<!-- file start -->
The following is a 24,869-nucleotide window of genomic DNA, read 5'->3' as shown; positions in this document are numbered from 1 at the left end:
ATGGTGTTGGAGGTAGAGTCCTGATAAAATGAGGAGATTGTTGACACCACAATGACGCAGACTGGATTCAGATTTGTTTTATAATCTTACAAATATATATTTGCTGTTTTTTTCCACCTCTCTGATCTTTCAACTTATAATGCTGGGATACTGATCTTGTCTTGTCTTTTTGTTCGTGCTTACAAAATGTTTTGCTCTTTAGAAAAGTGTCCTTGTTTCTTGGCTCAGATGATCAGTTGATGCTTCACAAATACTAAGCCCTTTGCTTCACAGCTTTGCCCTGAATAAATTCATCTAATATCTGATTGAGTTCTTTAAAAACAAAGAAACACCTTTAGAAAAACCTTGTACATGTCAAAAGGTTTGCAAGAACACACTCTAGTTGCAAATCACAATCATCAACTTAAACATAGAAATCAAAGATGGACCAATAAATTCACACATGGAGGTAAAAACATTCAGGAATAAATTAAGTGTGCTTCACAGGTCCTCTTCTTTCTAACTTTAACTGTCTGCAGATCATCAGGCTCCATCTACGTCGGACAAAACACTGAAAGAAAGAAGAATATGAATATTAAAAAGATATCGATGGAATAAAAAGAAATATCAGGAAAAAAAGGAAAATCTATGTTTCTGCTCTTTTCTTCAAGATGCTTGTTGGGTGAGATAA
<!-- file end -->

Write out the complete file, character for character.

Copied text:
The following is a 24,869-nucleotide window of genomic DNA, read 5'->3' as shown; positions in this document are numbered from 1 at the left end:
ATGGTGTTGGAGGTAGAGTCCTGATAAAATGAGGAGATTGTTGACACCACAATGACGCAGACTGGATTCAGATTTGTTTTATAATCTTACAAATATATATTTGCTGTTTTTTTCCACCTCTCTGATCTTTCAACTTATAATGCTGGGATACTGATCTTGTCTTGTCTTTTTGTTCGTGCTTACAAAATGTTTTGCTCTTTAGAAAAGTGTCCTTGTTTCTTGGCTCAGATGATCAGTTGATGCTTCACAAATACTAAGCCCTTTGCTTCACAGCTTTGCCCTGAATAAATTCATCTAATATCTGATTGAGTTCTTTAAAAACAAAGAAACACCTTTAGAAAAACCTTGTACATGTCAAAAGGTTTGCAAGAACACACTCTAGTTGCAAATCACAATCATCAACTTAAACATAGAAATCAAAGATGGACCAATAAATTCACACATGGAGGTAAAAACATTCAGGAATAAATTAAGTGTGCTTCACAGGTCCTCTTCTTTCTAACTTTAACTGTCTGCAGATCATCAGGCTCCATCTACGTCGGACAAAACACTGAAAGAAAGAAGAATATGAATATTAAAAAGATATCGATGGAATAAAAAGAAATATCAGGAAAAAAAGGAAAATCTATGTTTCTGCTCTTTTCTTCAAGATGCTTGTTGGGTGAGATAA